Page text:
Monocacy National Battlefield was created
by congressional legislation in 1934 to help preserve the location of
the Civil War battle that took place there on July 8 and 9, 1864.
However, much of the property relevant to the battle remained in private ownership until the 1980s.
Thus, park lands were not
opened to the public until 1991. The Best Farm was among
properties acquired by the Park Service in 1993.
Best Farm is a multi-component cultural landscape that encompasses
nearly the full range of human occupation in Maryland. The Monocacy
River forms the southern and eastern boundaries of the farm property,
signifying the area likely contained remains of prehistoric sites, which
often were located near major water sources. In the first decades
of the 18th century, European settlers traded with the local Native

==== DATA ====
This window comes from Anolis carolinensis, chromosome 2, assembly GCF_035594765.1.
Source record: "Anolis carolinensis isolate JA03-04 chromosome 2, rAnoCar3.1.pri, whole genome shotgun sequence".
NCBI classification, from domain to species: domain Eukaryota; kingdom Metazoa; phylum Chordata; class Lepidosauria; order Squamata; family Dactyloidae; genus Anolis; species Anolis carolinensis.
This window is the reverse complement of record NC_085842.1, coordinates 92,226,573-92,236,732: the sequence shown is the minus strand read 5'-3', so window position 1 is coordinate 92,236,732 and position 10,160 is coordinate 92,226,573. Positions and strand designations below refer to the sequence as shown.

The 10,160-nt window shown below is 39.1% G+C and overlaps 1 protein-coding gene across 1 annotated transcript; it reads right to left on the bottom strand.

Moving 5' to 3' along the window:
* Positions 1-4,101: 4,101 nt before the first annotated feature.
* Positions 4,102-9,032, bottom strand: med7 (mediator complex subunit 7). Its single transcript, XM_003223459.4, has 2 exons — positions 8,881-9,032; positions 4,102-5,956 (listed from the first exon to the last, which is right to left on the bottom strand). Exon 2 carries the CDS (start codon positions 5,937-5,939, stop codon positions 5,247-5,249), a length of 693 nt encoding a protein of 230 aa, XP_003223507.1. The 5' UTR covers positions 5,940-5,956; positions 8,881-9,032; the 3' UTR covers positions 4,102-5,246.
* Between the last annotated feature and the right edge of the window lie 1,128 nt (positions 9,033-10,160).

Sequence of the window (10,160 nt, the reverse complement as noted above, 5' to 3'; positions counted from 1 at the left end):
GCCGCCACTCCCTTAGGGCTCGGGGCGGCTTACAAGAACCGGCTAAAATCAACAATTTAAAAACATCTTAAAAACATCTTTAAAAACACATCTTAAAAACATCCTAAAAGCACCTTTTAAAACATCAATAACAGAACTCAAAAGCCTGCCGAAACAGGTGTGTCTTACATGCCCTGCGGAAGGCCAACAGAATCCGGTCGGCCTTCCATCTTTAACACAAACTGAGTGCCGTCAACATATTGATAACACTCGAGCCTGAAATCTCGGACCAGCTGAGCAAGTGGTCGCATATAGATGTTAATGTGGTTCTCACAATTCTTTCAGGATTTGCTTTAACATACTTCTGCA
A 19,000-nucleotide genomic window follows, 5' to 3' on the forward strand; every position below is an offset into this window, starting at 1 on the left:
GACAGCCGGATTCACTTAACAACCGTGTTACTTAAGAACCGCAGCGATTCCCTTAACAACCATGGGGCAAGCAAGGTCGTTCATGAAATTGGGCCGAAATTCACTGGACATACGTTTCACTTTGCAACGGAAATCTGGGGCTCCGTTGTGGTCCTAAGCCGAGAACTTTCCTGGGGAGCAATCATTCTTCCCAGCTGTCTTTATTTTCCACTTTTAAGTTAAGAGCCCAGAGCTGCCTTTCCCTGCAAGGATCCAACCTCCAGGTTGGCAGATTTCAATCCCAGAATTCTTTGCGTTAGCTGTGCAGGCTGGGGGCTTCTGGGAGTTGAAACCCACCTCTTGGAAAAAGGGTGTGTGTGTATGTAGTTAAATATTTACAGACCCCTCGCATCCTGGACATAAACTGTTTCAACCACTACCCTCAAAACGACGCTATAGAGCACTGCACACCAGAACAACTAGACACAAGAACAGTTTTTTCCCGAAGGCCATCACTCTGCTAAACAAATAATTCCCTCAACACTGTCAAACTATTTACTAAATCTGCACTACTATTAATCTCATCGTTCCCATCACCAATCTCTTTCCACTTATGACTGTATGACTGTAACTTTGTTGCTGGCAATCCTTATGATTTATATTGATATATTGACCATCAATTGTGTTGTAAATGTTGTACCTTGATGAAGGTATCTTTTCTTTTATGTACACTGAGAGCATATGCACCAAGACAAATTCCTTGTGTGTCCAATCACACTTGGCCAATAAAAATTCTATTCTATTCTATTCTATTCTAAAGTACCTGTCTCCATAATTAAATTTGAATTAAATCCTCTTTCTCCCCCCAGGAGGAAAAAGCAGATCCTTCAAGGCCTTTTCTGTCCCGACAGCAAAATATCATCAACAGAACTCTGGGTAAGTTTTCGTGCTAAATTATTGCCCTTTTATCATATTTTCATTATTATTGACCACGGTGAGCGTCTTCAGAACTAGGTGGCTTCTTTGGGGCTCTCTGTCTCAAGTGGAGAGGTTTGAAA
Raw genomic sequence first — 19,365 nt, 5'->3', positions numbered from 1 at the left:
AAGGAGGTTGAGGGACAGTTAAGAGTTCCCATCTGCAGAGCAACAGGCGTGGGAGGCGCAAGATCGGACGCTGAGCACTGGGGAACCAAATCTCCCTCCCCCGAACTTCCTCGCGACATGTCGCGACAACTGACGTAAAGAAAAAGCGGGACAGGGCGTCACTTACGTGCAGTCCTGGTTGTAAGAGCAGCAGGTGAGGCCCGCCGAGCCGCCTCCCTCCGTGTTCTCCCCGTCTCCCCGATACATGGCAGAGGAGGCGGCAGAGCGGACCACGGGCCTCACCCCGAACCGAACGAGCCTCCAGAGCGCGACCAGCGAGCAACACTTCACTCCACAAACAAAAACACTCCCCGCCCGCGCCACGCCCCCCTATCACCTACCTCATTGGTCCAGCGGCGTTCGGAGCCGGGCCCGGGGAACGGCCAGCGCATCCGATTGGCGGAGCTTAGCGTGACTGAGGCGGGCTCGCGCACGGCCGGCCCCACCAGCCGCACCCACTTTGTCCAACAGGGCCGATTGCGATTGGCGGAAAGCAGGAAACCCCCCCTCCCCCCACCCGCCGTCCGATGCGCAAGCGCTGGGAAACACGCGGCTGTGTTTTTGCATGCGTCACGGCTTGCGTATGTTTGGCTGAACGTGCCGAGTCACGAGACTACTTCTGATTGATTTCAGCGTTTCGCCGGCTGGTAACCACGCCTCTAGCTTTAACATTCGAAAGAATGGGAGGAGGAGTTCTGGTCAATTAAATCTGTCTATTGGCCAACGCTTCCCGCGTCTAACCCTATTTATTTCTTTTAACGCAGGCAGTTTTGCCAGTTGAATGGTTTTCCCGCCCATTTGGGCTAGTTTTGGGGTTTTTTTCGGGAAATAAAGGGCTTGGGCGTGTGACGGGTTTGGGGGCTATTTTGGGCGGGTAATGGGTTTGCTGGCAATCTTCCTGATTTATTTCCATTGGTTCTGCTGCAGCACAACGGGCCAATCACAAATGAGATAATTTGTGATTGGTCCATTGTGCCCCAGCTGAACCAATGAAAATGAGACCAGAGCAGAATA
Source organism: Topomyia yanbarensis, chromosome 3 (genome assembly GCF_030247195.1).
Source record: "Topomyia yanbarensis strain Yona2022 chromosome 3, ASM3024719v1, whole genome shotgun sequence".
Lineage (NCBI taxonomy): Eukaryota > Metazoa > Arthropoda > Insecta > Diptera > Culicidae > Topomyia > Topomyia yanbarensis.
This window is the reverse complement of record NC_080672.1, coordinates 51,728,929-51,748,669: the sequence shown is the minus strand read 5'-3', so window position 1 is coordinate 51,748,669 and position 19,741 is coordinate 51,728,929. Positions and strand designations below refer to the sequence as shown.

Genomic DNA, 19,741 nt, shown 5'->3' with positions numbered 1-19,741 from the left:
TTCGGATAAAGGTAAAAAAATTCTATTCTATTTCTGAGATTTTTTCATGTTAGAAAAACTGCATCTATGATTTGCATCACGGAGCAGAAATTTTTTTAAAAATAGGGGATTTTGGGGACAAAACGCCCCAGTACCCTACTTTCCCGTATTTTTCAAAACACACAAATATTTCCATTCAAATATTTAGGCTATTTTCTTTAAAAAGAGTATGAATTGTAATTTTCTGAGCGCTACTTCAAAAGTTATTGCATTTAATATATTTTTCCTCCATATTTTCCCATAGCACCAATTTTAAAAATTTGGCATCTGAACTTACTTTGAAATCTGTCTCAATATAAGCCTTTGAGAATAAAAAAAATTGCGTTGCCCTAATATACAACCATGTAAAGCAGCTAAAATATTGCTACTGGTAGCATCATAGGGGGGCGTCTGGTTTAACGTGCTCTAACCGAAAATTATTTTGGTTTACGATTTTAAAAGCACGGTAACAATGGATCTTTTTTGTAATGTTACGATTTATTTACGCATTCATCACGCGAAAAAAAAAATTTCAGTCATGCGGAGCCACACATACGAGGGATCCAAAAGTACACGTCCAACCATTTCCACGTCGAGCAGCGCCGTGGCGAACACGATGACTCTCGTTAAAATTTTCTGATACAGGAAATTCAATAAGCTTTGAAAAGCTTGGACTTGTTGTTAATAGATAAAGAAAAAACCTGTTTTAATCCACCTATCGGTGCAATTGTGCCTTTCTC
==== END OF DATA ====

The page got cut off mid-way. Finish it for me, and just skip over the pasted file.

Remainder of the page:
In the mid-18th century, the town of
Frederick was laid out and surrounding areas were divided into
farmsteads. During the Civil War, several important transportation
routes through the Monocacy area (Georgetown Pike, major railroads,
etc.) allowed significant troop movements through the region. The
Battle of Monocacy in 1864, led by Confederate General Jubal Early, was
counted as a Confederate victory, but the battle
helped prevent Early from making a successful assault on Washington,
D.C. John Best, the tenant on the farm at the time of the battle,
continued his agricultural pursuits following the battle.
archaeologists are utilizing a number of different methodological and
interpretive techniques, including GIS
(geographic information system,
see "New Perspectives"
article), in the investigations and have
developed a successful volunteer and public outreach program. Test
excavations thus far have produced artifacts ranging from the
prehistoric through the historic period.
This multi-year projects is being
conducted under the auspices of a cooperative agreement between the
Center for Heritage Resource Studies and the Regional
Archeology Program of the National Park Service, National Capital
Region. The results of this
study will assist the National Park Service in short- and long-range
planning, development, and interpretation at the Best Farm.